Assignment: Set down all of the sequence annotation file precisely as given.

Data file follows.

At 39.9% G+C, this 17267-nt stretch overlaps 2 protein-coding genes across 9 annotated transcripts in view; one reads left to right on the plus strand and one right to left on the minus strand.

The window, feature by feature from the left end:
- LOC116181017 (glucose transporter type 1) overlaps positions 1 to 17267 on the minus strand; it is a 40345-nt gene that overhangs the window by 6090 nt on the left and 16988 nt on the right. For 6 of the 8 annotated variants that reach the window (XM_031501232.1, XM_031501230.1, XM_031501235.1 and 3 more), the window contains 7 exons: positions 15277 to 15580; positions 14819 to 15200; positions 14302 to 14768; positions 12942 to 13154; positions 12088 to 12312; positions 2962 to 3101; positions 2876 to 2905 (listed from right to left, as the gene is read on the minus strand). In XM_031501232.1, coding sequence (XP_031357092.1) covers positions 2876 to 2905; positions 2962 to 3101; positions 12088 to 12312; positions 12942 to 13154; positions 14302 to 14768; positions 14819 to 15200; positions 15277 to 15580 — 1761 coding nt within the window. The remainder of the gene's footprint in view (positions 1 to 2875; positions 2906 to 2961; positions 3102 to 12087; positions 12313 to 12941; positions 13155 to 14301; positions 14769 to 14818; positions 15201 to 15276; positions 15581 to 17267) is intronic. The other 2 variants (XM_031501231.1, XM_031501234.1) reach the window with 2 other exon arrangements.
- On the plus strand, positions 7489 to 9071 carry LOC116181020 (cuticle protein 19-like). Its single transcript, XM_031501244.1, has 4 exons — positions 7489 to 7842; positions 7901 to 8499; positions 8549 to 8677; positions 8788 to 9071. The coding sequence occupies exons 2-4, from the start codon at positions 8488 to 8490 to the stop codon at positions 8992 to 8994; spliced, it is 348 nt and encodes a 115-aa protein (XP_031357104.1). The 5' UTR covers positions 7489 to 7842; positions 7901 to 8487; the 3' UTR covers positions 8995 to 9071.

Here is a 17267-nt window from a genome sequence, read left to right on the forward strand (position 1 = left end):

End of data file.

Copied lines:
At 39.9% G+C, this 17267-nt stretch overlaps 2 protein-coding genes across 9 annotated transcripts in view; one reads left to right on the plus strand and one right to left on the minus strand.

The window, feature by feature from the left end:
- LOC116181017 (glucose transporter type 1) overlaps positions 1 to 17267 on the minus strand; it is a 40345-nt gene that overhangs the window by 6090 nt on the left and 16988 nt on the right. For 6 of the 8 annotated variants that reach the window (XM_031501232.1, XM_031501230.1, XM_031501235.1 and 3 more), the window contains 7 exons: positions 15277 to 15580; positions 14819 to 15200; positions 14302 to 14768; positions 12942 to 13154; positions 12088 to 12312; positions 2962 to 3101; positions 2876 to 2905 (listed from right to left, as the gene is read on the minus strand). In XM_031501232.1, coding sequence (XP_031357092.1) covers positions 2876 to 2905; positions 2962 to 3101; positions 12088 to 12312; positions 12942 to 13154; positions 14302 to 14768; positions 14819 to 15200; positions 15277 to 15580 — 1761 coding nt within the window. The remainder of the gene's footprint in view (positions 1 to 2875; positions 2906 to 2961; positions 3102 to 12087; positions 12313 to 12941; positions 13155 to 14301; positions 14769 to 14818; positions 15201 to 15276; positions 15581 to 17267) is intronic. The other 2 variants (XM_031501231.1, XM_031501234.1) reach the window with 2 other exon arrangements.
- On the plus strand, positions 7489 to 9071 carry LOC116181020 (cuticle protein 19-like). Its single transcript, XM_031501244.1, has 4 exons — positions 7489 to 7842; positions 7901 to 8499; positions 8549 to 8677; positions 8788 to 9071. The coding sequence occupies exons 2-4, from the start codon at positions 8488 to 8490 to the stop codon at positions 8992 to 8994; spliced, it is 348 nt and encodes a 115-aa protein (XP_031357104.1). The 5' UTR covers positions 7489 to 7842; positions 7901 to 8487; the 3' UTR covers positions 8995 to 9071.

Here is a 17267-nt window from a genome sequence, read left to right on the forward strand (position 1 = left end):